Five tips for successful SCF

Apr 13th 2015 |

Regulatory reform – and in particular the effect of Basel III on banks – has put pressure on corporates to take on more of the risks in their supply chains.

Companies have been looking to supply chain finance (SCF) to improve their working capital and manage risks across complex markets.

From corporate buyer-managed, single and multi-bank programmes (many of which are run by more bank-agnostic third-party providers) through to ones that involve dynamic discounting and alternative financing sources, the range of SCF programmes in use can be confusing and challenging to compare.

Geographical location and industry may make the biggest differences to what should be international best practice. Again the regulators may serve to mix up the pudding. Indeed, accounting out to be more important to you than the purchasing or sales functions. In an ideal world, you’ll balance all three out, but this is no ideal world.

Treasurers wanting to find a ‘plug and play’ for SCF will be disappointed, but it pays to take the initiative to make implementation easier. The keys are education, communication and incentivisation. Over-promising and under delivering is a problem that looms large for SCF and a cold analysis of the costs, benefits (and hidden costs and unexpected benefits) in multiple jurisdictions is very important.

Unilever has a procurement-led supply chain finance programme. “Implementation is not easily replicable in different markets but what is replicable is that you can learn from your mistakes,” says Pascal Germain, director corporate finance & treasury EMEA at Unilever.

Here are five key pointers to get you on track

1. Define your terms

Industry players tend to agree that SCF is a misnomer. For one thing, SCF is not simply about financing suppliers through reverse factoring (which is also known as ‘confirming’ even though Santander admits to rueing the day it slapped copyright on the term years back). Reverse factoring means getting paid earlier on an invoice (for a fee) and can be attractive for suppliers – extending their accounts payable and benefiting from the stronger credit’s rating.

So, inevitably, discussions on SCF tend to get bogged down in the definition. It’s taken the Euro Banking Association and the ICC to put down a marker for standardising definitions. “SCF is financing supply chain processes,” says Enrico Camerinelli, senior analyst EMEA at Aite Group. “It’s a broad umbrella, but it’s not rocket science.”

Is the lack of a comprehensive definition a roadblock? Possibly, but as long as all players have the same one, there shouldn’t be a problem.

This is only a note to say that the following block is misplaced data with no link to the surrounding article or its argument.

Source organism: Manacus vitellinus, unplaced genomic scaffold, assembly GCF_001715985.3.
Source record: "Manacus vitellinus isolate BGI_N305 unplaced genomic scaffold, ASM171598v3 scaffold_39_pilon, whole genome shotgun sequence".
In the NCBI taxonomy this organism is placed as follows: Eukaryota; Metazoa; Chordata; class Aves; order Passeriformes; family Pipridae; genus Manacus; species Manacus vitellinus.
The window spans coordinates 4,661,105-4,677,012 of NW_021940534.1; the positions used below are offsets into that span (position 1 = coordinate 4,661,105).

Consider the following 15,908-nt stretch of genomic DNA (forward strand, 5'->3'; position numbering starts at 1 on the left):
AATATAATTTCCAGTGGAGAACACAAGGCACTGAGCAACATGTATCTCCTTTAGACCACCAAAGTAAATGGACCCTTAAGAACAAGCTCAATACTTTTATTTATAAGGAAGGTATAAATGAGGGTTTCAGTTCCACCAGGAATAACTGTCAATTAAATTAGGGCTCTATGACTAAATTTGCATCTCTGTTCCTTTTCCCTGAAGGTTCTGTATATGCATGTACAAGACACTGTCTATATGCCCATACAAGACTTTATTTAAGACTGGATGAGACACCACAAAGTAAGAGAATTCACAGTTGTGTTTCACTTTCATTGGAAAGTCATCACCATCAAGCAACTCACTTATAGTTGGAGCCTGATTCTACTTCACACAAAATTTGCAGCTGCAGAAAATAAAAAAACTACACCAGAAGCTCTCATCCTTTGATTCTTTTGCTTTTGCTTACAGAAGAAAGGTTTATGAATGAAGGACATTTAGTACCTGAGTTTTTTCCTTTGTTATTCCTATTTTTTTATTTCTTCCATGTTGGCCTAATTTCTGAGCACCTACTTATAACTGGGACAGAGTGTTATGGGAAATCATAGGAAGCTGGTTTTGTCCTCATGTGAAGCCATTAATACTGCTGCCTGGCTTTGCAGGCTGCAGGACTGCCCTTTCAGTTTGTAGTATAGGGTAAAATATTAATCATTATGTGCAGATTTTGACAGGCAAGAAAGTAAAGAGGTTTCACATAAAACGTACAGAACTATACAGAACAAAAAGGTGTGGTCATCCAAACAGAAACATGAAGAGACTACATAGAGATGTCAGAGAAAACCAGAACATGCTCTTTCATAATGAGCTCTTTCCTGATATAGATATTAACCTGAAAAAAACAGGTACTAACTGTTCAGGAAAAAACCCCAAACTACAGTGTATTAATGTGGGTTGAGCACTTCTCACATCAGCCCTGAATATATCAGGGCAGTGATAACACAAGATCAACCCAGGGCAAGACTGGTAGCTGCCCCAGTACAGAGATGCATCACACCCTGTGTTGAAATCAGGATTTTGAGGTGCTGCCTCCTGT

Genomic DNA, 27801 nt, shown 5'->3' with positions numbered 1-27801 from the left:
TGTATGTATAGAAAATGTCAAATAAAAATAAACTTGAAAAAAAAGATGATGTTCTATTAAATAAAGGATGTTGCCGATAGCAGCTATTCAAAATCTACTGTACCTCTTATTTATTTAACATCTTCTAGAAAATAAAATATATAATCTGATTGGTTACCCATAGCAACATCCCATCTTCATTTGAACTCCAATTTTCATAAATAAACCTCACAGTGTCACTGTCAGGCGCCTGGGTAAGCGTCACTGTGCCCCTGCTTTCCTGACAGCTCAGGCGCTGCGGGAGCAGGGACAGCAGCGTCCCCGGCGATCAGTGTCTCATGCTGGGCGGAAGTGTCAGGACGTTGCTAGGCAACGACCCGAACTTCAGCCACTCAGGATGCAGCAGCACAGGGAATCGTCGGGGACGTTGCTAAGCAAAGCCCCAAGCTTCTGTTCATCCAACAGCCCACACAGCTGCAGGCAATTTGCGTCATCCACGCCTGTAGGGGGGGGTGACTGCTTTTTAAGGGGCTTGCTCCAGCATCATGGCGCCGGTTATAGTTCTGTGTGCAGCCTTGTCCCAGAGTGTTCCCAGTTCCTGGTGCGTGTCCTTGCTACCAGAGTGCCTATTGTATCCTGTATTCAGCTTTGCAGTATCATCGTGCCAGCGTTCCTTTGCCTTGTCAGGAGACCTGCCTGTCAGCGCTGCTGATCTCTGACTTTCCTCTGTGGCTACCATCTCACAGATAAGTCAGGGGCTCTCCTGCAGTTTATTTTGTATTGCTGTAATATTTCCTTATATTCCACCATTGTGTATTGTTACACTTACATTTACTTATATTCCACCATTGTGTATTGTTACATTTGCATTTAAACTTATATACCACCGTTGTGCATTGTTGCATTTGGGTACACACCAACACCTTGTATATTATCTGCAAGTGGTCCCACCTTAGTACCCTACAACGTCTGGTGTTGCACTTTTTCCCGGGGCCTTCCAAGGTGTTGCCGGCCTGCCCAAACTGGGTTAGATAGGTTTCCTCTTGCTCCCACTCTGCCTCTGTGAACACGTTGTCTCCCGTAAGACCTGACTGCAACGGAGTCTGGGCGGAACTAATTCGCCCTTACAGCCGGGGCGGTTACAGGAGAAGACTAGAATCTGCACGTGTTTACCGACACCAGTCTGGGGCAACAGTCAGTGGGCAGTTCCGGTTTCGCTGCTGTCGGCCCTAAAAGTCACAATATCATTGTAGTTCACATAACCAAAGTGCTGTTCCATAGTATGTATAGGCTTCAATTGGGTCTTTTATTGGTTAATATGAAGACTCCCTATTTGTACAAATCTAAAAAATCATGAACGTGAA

Effective SCF means articulating complex concepts and then communicating them throughout multiple business lines. In order to get a successful programme in place you need to get all the preconditions right, to identify key players in the process and discuss what is possible. Some players call this an opportunistic coalition. But having a ‘process owner’ sitting in finance/treasury can be one successful way of engaging that coalition.

 

If you want to hear more about Supply Chain and other issues currently facing treasurers, I recommend our Effective Supply Chain Finance event which will be held in Amsterdam on 3 June 2015. Download the brochure here

 

2. Procure procurement’s buy-in

Procurement is often at the leading edge of SCF. It is the interface with the suppliers, but that is a double-edged sword. Procurement may have divergent – even opposing – metrics from treasury. After all, you are getting your procurement team to ‘sell’ the concept of SCF to get suppliers on board, which is not always the easiest task.

“Procurement has traditionally been focused only on the cost of goods,” says Unilever’s Germain. “The ‘win’ of SCF to the corporate is not obvious if key performance indicators (KPIs) are not measured and discussed.” He adds: “You need to embed what the benefits are, and that means education.”

Sourcing or operating in a low cost environment (for that read most MNCs and growing medium-sized companies) has been the driving force for growth. But often a lot of working capital is locked in supply chains across the world, and that can act as a drag. SCF programmes can both protect the supply chain globally and also release working capital that’s tied up in it.

Martin Schlageter, head of treasury operations at Roche, says that setting effective KPIs was the start of a three-year journey to implementing the company’s SCF programme. Metrics have been a big part of Roche’s working capital improvements. “The best way to succeed was to embed KPIs into bonuses,” he says.

Buy-in is also necessary for logistics and IT. The same message applies: measurement, communication and appropriate incentives.

3. Share the supplier love